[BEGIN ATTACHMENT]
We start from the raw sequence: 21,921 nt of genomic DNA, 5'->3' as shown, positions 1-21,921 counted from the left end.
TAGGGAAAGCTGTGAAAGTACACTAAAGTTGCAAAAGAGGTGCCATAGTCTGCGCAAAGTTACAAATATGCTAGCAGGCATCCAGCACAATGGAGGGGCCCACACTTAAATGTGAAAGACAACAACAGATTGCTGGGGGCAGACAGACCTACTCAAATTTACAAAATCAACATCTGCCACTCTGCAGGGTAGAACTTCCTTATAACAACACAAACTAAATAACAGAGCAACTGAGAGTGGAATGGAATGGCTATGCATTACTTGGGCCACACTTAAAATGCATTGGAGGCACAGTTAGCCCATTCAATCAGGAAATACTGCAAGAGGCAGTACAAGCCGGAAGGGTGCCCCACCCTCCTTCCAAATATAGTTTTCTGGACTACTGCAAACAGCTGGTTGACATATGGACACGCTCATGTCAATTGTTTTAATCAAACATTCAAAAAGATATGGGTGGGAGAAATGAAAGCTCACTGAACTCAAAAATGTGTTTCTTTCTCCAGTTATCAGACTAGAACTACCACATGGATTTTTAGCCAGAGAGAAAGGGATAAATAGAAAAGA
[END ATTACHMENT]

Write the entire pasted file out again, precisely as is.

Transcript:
We start from the raw sequence: 21,921 nt of genomic DNA, 5'->3' as shown, positions 1-21,921 counted from the left end.
TAGGGAAAGCTGTGAAAGTACACTAAAGTTGCAAAAGAGGTGCCATAGTCTGCGCAAAGTTACAAATATGCTAGCAGGCATCCAGCACAATGGAGGGGCCCACACTTAAATGTGAAAGACAACAACAGATTGCTGGGGGCAGACAGACCTACTCAAATTTACAAAATCAACATCTGCCACTCTGCAGGGTAGAACTTCCTTATAACAACACAAACTAAATAACAGAGCAACTGAGAGTGGAATGGAATGGCTATGCATTACTTGGGCCACACTTAAAATGCATTGGAGGCACAGTTAGCCCATTCAATCAGGAAATACTGCAAGAGGCAGTACAAGCCGGAAGGGTGCCCCACCCTCCTTCCAAATATAGTTTTCTGGACTACTGCAAACAGCTGGTTGACATATGGACACGCTCATGTCAATTGTTTTAATCAAACATTCAAAAAGATATGGGTGGGAGAAATGAAAGCTCACTGAACTCAAAAATGTGTTTCTTTCTCCAGTTATCAGACTAGAACTACCACATGGATTTTTAGCCAGAGAGAAAGGGATAAATAGAAAAGA